ARCE Awarded Ambassadors Fund Grant for Documentation of Imperiled Musical Traditions of Western Rajasthan
The AIIS Archives and Research Center for Ethnomusicology was awarded a grant from the U.S. Embassy in India’s Ambassadors Fund for Cultural Preservation (AFCP) small grants competition for “India: Documentation of Endangered Musical Traditions in Western Rajasthan.” ARCE will receive $70,000 for the 18-month project that falls under the AFCP focus area of “forms of traditional cultural expression.”
This project is aimed at the revival and revitalization of an important, but rapidly disappearing, oral tradition of ballad and storytelling found in the deserts of Western Rajasthan (referred to in the local Marwari language as “baat,” “katha” and “varta”). The narrative traditions of two marginalized communities, the Manganiar and Langa communities of hereditary musicians in western Rajasthan form a vital part of the western Rajasthan cultural landscape. Though these communities have survived for generations on traditional patronage, these musical traditions are presently being threatened by changes in patronage, urbanization, and the intrusion of modern media into rural areas.
These ballads are a repository of history and traditional knowledge. They include a range of heroic ballads, romantic epic tales and tales that have Sufi spiritual interpretations. The primary reasons that these traditions are highly threatened or nearly extinct are that the narratives are long and sung and recited for several hours, traditionally during night long performances, and thus have not been able to migrate to the urban stage the way instrumental and song performances of the same communities have done. The reduction of traditional patronage has not been replaced by the concert stage and festivals as a support for the performers of these genres, as has happened with some other forms of cultural expression, thus removing a key incentive for the next generation of musicians to learn and continue with the tradition.
The primary objective of this project is to document this tradition in order to create a base for a multi-pronged approach to its revitalization through documentation, community involvement and training of a younger generation of performers. This will also serve as a model of a community-led approach by which members of a community are trained in the physical preservation of the repertoire, as well as in the transmission and preservation of the tradition.
ARCE-AIIS will collaborate with local institutions that are active in working on the musical traditions of Western Rajasthan. The primary collaboration will be with Rupayan Sansthan based in Jodhpur. Rupayan Sansthan, founded by the eminent folklorist Komal Kothari and writer Vijaydan Detha in 1965 is the premier institution known nationally and globally for its pioneering work in putting Rajasthani music of the Langas and Manganiars on the world map. This will serve as well as the local headquarters of the project. Other institutions which will be involved are the Manganiar Lok Sangeet Sansthan (Institute of Manganiar folk music), which is a community-based archive and institution, and Rajasthan Virasat Foundation, which is an organization that has pioneered heritage work in Rajasthan including Rajasthan International Folk Festival (RIFF). Their newly established initiative, Rajasthan Rural Arts Program, would make them useful collaborators.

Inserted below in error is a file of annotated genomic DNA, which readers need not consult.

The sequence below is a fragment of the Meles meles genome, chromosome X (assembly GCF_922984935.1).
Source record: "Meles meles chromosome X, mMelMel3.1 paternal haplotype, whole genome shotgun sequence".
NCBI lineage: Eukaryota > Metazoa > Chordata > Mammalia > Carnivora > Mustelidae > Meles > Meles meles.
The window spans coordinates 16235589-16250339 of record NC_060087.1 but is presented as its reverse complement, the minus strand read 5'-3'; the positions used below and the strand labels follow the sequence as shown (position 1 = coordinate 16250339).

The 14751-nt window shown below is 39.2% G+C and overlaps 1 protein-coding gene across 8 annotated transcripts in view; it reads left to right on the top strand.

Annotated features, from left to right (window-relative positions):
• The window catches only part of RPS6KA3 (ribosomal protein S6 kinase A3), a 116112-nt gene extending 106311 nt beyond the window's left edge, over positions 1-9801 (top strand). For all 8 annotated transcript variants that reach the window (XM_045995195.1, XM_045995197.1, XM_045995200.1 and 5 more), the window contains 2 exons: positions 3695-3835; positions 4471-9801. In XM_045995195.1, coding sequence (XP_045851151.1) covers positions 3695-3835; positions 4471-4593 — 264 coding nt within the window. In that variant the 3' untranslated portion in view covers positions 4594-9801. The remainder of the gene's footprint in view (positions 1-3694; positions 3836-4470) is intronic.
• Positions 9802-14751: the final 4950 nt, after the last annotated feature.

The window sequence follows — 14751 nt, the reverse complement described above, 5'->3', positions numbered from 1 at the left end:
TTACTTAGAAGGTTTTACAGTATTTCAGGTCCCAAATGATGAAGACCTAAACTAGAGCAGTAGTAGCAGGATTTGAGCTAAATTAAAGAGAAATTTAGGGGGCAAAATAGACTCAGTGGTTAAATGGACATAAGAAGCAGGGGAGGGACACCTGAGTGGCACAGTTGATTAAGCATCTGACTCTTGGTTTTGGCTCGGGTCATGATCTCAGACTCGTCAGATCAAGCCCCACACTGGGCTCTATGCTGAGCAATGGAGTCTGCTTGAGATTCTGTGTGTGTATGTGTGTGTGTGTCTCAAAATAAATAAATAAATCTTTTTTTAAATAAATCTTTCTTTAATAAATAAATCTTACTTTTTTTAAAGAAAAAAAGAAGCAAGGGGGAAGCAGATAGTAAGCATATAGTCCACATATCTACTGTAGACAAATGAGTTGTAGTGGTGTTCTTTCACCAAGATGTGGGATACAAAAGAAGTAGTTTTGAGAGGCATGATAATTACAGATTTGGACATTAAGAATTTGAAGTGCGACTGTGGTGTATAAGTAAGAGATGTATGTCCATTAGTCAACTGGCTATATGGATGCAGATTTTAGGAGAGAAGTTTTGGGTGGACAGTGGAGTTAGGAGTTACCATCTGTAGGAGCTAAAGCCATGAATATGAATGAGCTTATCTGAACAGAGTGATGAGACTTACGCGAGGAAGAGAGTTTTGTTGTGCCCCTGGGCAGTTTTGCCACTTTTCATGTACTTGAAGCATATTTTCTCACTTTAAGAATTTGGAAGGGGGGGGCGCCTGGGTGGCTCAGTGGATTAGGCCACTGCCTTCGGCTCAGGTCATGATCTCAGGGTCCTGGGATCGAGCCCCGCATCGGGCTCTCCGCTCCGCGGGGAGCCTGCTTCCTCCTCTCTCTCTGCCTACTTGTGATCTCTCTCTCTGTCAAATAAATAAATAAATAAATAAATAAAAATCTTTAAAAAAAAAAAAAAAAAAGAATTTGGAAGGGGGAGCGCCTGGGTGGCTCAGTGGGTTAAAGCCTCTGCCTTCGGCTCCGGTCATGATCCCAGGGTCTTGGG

Digital recordings will be archived at ARCE and will also be deposited in multiple locations serving different purposes, such as Rupayan Sansthan, the premier institution for music and folklore in Rajasthan and known for its support of musicians; the Jaipur Virasat Foundation which is embarking on a Rajasthan-wide revitalization project; and a community archive based in Jaisalmer called the Manganiar Lok Sangeet Sansthan that serves the local musician communities. The performances aimed at rural and urban audiences will set the basis for future performances sustaining the energy created by the intensive phase of training, documentation and performance, and providing a new kind of patron for the performance of the narratives Finally the project will be an important exercise in a community- led revitalization in the area of Intangible Cultural Heritage and will provide a model for such initiatives. Reports on this will be shared on the Project website and shared on various fora through presentations, publications, and other collaborative projects.
The outcomes are envisaged as reactivating and revitalization a near extinct tradition that captures the rich local history of a part of India that is known for its musical traditions, through teaching in the traditional oral transmission mode; a collection of recordings documented by the community members; supporting and nurturing traditional audiences as well as creating wider national and global audiences. The methodology of community-led revitalization will be a path-breaking initiative and can be used as a pilot for other oral traditions in India and other parts of the world.
This project is one of three projects ARCE is currently undertaking in Western Rajasthan in partnership with Rupayan. ARCE also received a grant from the Modern Endangered Archives Program of the UCLA Library for “Digitization and Preservation of Audio Recordings of Music and Oral Traditions in the Collections of Rupayan Sansthan, India.” This project involves digitizing the cassette collection that belonged to the late Komal Kothari that is held at the Rupayan Sansthan.